Locklin on science

The most beautiful rocket

Posted in big machines by Scott Locklin on November 14, 2013

Rocketry is a field which peaked in the 1960s, probably never to improve appreciably. The space shuttle? A flying brick. The attempted replacement for the space shuttle, the Ares is a piece of junk. They originally tried to base it on shuttle technology “to save money” -a lovely demonstration of the sunk cost fallacy, but inexorably, fundamental systems (like the upper stage engines) were  replaced by 1960s era technology. The thing was such a piece of junk, it would have been more aerodynamically stable if it were flying backwards. Most flying machines are supposed to have more drag at the rear end then at the front end; otherwise they want to tumble. It looks wrong, because it is wrong. You could tell it was going to fail just by looking at the mock ups.


What a pogo stick looking piece of junk

Rockets are interesting in their simplicity. In liquid fueled form, they’re at their most complex, but they’re still pretty simple. There are some pumps to pump the liquid fuel and oxidizers into the combustion chamber. Inside the combustion chamber are some nozzles to squirt the stuff around and mix it together. There may or may not be a sparkplug to light it on fire. Once it is on fire, the gas gets very hot and squirts out a nozzle. The whole thing is essentially tank + pump + nozzle to burn it all in. There are gimbals and steering jets to keep the thing on its path, but the real business of the rocket is pretty simple. The rocket moves forward by flinging things out the back end of the rocket really fast. There is nothing complicated about rockets; they’re all nozzles and pumps and pipes and tanks. Really, they’re just a complicated spray can.


Spray can

One of the amusing subtleties of rockets: ever wonder why the exhaust nozzles are there? Why not just have a big hole at the business end? You may think it is to prevent flames from licking up the rocket’s side or something like that, but the reality is more interesting. The angle of the nozzle is necessary to extract the maximum energy from the burning gasses. Part of the extracted energy comes from the gas expanding as it leaves the combustion chamber. This is captured by the nozzle. The expanding gas pushes on the nozzle, effectively. The shape of the nozzle is dictated by the heat capacity of the fuel used, and the pressure that the nozzle works at. So a nozzle designed to work at sea level looks quite different from one which is supposed to work in space, where there is no ambient pressure. The thermodynamics for this is quite cute; I had no idea until I read a book on rocket science (Rocket Propulsion Elements by Sutton; PDF link here). You can figure out optimal nozzle shapes using simple ideas like the ideal gas equation and some calculus.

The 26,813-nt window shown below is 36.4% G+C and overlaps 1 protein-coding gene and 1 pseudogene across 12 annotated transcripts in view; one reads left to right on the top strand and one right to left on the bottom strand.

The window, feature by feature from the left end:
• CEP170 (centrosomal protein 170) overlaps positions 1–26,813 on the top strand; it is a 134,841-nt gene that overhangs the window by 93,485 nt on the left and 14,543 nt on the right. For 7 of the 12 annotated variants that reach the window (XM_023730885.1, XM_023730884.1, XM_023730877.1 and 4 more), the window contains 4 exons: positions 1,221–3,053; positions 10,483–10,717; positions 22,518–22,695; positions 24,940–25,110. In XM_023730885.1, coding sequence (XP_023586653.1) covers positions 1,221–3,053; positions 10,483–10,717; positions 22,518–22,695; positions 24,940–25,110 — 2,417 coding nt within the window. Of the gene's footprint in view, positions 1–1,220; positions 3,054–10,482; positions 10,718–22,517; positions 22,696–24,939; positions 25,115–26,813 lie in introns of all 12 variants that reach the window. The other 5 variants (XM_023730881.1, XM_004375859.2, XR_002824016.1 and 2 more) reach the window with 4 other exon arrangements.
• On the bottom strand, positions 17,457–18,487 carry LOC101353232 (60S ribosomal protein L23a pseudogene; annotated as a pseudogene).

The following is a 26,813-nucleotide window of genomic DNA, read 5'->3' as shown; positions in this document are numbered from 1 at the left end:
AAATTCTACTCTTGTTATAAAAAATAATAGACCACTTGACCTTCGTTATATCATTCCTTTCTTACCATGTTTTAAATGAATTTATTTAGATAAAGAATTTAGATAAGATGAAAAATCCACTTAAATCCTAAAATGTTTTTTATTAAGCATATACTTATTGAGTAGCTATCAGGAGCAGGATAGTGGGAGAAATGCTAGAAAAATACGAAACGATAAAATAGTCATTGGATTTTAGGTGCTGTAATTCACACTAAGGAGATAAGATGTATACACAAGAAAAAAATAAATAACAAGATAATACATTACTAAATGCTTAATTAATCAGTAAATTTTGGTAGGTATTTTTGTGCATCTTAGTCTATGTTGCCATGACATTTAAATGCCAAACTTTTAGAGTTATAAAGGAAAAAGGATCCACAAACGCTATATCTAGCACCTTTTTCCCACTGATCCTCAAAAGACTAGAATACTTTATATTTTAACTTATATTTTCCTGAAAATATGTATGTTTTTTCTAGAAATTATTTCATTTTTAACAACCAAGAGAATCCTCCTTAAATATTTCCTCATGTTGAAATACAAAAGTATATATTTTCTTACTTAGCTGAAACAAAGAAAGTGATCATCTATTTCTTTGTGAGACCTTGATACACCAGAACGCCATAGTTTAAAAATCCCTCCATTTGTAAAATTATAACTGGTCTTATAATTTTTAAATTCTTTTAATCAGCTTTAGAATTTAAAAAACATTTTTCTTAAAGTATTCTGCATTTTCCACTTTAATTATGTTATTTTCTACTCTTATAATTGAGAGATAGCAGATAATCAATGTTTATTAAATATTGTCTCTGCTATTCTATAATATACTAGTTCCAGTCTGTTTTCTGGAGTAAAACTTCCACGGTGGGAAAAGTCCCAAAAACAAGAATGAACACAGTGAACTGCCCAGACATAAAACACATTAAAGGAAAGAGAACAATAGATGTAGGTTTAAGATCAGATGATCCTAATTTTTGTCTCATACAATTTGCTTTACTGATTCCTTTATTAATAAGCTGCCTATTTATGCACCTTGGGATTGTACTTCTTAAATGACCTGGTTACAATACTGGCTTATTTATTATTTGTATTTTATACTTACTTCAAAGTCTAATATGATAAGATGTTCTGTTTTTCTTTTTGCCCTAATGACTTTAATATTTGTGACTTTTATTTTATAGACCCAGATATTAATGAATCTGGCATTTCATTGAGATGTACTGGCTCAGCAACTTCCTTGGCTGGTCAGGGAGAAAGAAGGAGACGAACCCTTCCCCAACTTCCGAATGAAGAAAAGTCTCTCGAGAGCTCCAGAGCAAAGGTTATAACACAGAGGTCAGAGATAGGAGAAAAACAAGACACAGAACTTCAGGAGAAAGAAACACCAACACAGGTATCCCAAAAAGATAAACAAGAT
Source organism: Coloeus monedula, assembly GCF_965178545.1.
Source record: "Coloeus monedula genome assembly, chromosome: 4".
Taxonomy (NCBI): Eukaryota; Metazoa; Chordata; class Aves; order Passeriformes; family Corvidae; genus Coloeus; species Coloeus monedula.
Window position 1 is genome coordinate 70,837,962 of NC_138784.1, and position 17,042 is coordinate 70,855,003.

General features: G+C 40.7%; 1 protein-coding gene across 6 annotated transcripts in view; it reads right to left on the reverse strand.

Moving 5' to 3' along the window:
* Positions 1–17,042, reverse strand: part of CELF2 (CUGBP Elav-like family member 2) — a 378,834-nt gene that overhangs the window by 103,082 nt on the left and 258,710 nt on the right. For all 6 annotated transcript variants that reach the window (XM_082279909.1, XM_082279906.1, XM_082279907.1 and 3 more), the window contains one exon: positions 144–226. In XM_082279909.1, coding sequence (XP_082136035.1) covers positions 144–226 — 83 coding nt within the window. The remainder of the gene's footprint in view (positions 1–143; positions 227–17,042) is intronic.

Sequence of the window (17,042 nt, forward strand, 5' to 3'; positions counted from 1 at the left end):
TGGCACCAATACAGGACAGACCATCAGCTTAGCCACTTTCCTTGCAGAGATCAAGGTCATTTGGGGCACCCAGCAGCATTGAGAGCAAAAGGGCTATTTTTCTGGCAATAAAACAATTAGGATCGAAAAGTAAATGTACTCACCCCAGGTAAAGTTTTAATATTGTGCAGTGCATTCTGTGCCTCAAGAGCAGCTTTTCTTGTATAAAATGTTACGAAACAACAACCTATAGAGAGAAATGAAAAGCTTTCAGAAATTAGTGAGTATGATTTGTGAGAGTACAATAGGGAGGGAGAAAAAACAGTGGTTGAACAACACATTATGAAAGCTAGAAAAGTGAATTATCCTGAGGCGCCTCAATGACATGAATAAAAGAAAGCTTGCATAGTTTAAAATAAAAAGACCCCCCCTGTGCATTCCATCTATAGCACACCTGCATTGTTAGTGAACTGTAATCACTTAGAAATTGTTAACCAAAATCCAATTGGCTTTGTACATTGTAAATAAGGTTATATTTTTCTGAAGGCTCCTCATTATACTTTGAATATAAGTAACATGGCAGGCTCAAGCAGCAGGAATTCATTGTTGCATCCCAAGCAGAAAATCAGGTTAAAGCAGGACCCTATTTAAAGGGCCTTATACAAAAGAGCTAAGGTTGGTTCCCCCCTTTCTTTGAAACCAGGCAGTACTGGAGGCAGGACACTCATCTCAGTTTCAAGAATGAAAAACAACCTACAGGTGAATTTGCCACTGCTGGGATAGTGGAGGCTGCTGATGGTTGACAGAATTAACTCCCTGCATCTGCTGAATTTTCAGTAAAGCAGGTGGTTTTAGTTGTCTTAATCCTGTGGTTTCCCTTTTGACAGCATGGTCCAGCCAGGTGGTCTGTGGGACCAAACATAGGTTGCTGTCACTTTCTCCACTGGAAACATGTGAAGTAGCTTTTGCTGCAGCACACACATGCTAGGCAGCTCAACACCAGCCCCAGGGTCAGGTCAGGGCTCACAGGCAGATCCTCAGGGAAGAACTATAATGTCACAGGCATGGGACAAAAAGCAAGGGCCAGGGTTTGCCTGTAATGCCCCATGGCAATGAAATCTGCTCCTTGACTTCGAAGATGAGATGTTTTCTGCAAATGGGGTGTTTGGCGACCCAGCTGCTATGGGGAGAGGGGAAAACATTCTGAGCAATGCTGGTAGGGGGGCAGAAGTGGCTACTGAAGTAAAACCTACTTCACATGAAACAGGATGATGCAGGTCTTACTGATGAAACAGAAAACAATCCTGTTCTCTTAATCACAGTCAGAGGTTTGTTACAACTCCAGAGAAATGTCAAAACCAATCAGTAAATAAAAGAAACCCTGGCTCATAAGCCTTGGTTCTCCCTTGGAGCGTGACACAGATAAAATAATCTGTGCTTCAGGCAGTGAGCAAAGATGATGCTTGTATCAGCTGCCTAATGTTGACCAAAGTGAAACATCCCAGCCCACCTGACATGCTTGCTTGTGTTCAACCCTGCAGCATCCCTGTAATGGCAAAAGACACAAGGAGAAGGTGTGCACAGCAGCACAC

My favorite rocket is the Titan II. The Titan II was the first military ICBM that was worth a tinkers damn. It carried a giant nuclear warhead, meant to wipe out large cities in one shot with a 9 megaton yield. It was the heaviest payload carried by an American ICBM, and as such, it was kept in service until 1987. As a NASA launch vehicle, it lasted over 40 years, and would still be used, but America is no longer an industrial power, so we no longer make the fuels for it in enough quantity to make it cost effective. Its fuel consists of a toxic brew of caustic, poisonous hydrazines and for an oxidizer, nitrogen tetroxide, which turns into nitric acid when exposed to water. Nasty stuff, but very practical nasty stuff compared to what most liquid fueled rockets use, since it is all liquid at room temperature. Cryogenics like liquid oxygen and liquid hydrogen (more common liquid rocket fuels) were more difficult to handle; and they take a long time to load into a rocket. For military applications this was important, as you want to be able to launch at a moments notice. These fuels were also hypergolic, meaning they light on fire when they touch each other: not having a spark plug means one less thing to fail. Astronauts loved these fuels also, as they meant for quick countdowns, rather than sitting on top of an explosive firecracker while fueling up with cryogenic fuels. I love these fuels because of their toxic insanity. The real chemistry of rockets is more insane than any science fiction.